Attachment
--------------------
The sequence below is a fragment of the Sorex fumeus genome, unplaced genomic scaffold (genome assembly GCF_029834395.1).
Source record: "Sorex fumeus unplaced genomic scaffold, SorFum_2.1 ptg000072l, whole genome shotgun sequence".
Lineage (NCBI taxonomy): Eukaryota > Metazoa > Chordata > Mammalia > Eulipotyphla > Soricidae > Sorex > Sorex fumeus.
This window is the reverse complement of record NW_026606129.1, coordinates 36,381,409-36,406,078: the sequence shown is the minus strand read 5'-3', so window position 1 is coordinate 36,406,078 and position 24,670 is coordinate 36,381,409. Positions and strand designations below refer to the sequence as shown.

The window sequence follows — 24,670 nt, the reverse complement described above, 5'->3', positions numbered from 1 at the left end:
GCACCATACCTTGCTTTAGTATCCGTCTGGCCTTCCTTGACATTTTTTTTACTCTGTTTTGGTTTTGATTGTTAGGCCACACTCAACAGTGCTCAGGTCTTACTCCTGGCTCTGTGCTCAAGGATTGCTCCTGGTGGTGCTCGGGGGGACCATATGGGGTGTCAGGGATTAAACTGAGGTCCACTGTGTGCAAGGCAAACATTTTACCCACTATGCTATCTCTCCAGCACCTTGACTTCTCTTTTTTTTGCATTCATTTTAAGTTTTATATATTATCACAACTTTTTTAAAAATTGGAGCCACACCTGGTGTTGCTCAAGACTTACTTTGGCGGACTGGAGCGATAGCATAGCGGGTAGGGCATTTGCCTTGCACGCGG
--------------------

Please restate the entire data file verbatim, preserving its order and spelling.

The sequence below is a fragment of the Sorex fumeus genome, unplaced genomic scaffold (genome assembly GCF_029834395.1).
Source record: "Sorex fumeus unplaced genomic scaffold, SorFum_2.1 ptg000072l, whole genome shotgun sequence".
Lineage (NCBI taxonomy): Eukaryota > Metazoa > Chordata > Mammalia > Eulipotyphla > Soricidae > Sorex > Sorex fumeus.
This window is the reverse complement of record NW_026606129.1, coordinates 36,381,409-36,406,078: the sequence shown is the minus strand read 5'-3', so window position 1 is coordinate 36,406,078 and position 24,670 is coordinate 36,381,409. Positions and strand designations below refer to the sequence as shown.

The window sequence follows — 24,670 nt, the reverse complement described above, 5'->3', positions numbered from 1 at the left end:
GCACCATACCTTGCTTTAGTATCCGTCTGGCCTTCCTTGACATTTTTTTTACTCTGTTTTGGTTTTGATTGTTAGGCCACACTCAACAGTGCTCAGGTCTTACTCCTGGCTCTGTGCTCAAGGATTGCTCCTGGTGGTGCTCGGGGGGACCATATGGGGTGTCAGGGATTAAACTGAGGTCCACTGTGTGCAAGGCAAACATTTTACCCACTATGCTATCTCTCCAGCACCTTGACTTCTCTTTTTTTTGCATTCATTTTAAGTTTTATATATTATCACAACTTTTTTAAAAATTGGAGCCACACCTGGTGTTGCTCAAGACTTACTTTGGCGGACTGGAGCGATAGCATAGCGGGTAGGGCATTTGCCTTGCACGCGG